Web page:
Now that’s a tough question.
First, the good news: none of the main Christmas markets are going to let you down. The general standard is quite high, so if you wander into one at random, you’ll be fine.
However, if you’ve specific needs, then these tips may help. Bear in mind this is just my subjective analysis, based on my own experiences at each of the markets mentioned.
I’ve also put together some general tips for making the most of your Christmas market visit.
Want impressive views and surrounds?
You have to be quite unlucky not to have impressive views and surrounds. My favourite, though, is Belvedere, simply for the view across the lake (took my breath away when I first saw it). Schönbrunn is also stunning, sited just in front of the Habsburg summer palace.
Otherwise, the two markets bordering the Ring are not short of a decent imperial backdrop:
- The Rathausplatz has city hall and the illuminated Rathauspark
- The market on Maria-Theresien-Platz has the museums, Heldentor gates and Museumsquartier on all four sides, with a large monument as its centrepiece
Shopping for decorations?
You’ll have to walk a long way to find a Christmas market that doesn’t sell decorations of one kind or another. Schönbrunn is excellent, with many stalls dedicated to handmade decorations using a variety of materials. The Freyung is another good choice, though, as are the larger markets at the Rathausplatz and Maria-Theresien-Platz.
Shopping for unusual gifts?
Again, you can find unique gifts at pretty much any market. However, there are three locations that fill this niche very well:
- The stalls on Karlsplatz may only sell products they’ve made themselves and there’s a jury-based quality test, too. So it has a reputation for fine, original and often a little unusual handmade items
- Similar criteria apply to the small boulevard of artist booths at the Am Hof market
- I was very impressed with the Schönbrunn market last year, too – lots of arts and crafts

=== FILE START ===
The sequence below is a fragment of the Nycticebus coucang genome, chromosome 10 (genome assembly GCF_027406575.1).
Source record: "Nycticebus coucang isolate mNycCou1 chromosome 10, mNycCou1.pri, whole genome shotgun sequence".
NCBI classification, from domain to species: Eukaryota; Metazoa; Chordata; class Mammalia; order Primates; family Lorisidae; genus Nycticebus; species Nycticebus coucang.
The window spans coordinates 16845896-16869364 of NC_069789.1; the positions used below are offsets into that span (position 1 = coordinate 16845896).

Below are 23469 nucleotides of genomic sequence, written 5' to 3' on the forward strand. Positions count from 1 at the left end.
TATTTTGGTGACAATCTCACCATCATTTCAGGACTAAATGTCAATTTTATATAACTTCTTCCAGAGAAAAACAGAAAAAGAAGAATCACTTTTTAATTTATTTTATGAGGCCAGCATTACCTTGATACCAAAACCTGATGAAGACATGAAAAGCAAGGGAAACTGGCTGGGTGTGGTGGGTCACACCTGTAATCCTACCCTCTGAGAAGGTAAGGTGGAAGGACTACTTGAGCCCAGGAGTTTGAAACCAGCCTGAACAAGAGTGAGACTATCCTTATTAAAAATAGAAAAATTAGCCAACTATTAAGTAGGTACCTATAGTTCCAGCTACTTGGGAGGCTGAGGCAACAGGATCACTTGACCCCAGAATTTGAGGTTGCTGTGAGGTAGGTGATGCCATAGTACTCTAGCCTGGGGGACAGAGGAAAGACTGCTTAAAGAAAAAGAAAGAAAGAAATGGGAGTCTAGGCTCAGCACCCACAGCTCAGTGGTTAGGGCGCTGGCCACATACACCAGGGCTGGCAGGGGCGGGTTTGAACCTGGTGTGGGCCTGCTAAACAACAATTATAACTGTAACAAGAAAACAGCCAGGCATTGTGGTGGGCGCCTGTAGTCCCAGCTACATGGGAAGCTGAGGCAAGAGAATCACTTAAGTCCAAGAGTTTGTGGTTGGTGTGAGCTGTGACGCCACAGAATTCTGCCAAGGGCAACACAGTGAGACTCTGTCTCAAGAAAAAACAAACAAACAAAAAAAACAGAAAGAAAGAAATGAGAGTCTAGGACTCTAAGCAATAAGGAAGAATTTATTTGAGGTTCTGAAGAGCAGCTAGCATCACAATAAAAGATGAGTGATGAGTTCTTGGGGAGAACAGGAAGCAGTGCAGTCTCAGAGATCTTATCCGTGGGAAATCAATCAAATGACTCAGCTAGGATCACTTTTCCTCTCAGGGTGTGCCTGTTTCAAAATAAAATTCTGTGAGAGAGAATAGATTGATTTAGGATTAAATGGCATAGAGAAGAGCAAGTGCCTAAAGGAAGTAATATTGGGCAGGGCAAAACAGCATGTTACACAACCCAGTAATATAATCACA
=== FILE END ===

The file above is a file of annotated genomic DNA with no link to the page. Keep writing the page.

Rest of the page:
Got young kids?
At any market, you can keep them busy with an unfeasibly large pretzel covered in chocolate or other such sweet distractions.
Local families often gravitate to the Altes AKH, because there are some rides, live animals and an adjoining playground. The Karlsplatz market also has rides, plus a large, open straw-strewn area for kids to romp around in.
Then there’s the Wintermarkt by the giant Ferris wheel. It’s food and drink only, but it’s next to Madame Tussauds, the Chocolate Museum and the Prater funfair.
Short on time?
None of the markets are isolated from the public transport system, but the Altes AKH, Belvedere, Wintermarkt, Spittelberg and Schönbrunn do mean travelling a little outside the city centre.
If you’re in the very centre, pop up to the Am Hof or Freyung markets. They’re not far from Stephansplatz and relatively small, so you can get around them quickly. And, of course, Stephansplatz (the square in front of the great cathedral) now has its own little Christmas market, too.
Don’t like crowds?
There’s no market that never gets busy. But you can avoid the crowds simply by going a little earlier in the day, as many markets are open from mid-morning.
If you want to enjoy the soft lights in the darkening twilight of imperial Vienna, then go midweek for the best chance of space. The crowds come as the sun sets and the Christkindlmarkt on the Rathausplatz, for example, gets packed very quickly. On weekend evenings, you may need a Search and Rescue Service to get you out.
First off, avoid the crowds (see above). But if you need to be able to sit down, it gets a little trickier – the markets are designed for standing only.
Curiously, the busiest market may be your friend, here. The park surrounding the main Christkindlmarkt has benches to sit on and munch your toffee apples.
The Spittelberg market is embedded in streets full of restaurants, so you can escape easily (the downside is the market alleyways are quite narrow). The courtyard location of the Altes AKH is also ringed by a handful of restaurants.
Hate Christmas markets?
If you develop a sudden allergy to pine needles or advent choirs, then pop into Winter at the MQ: not a wooden stall in sight, nor any mention of Christmas at all in fact.
Finally, let me again stress that the quality of the main markets ranges from good to excellent – you really can’t make a mistake. Whichever ones you do visit, be prepared to enjoy the experience.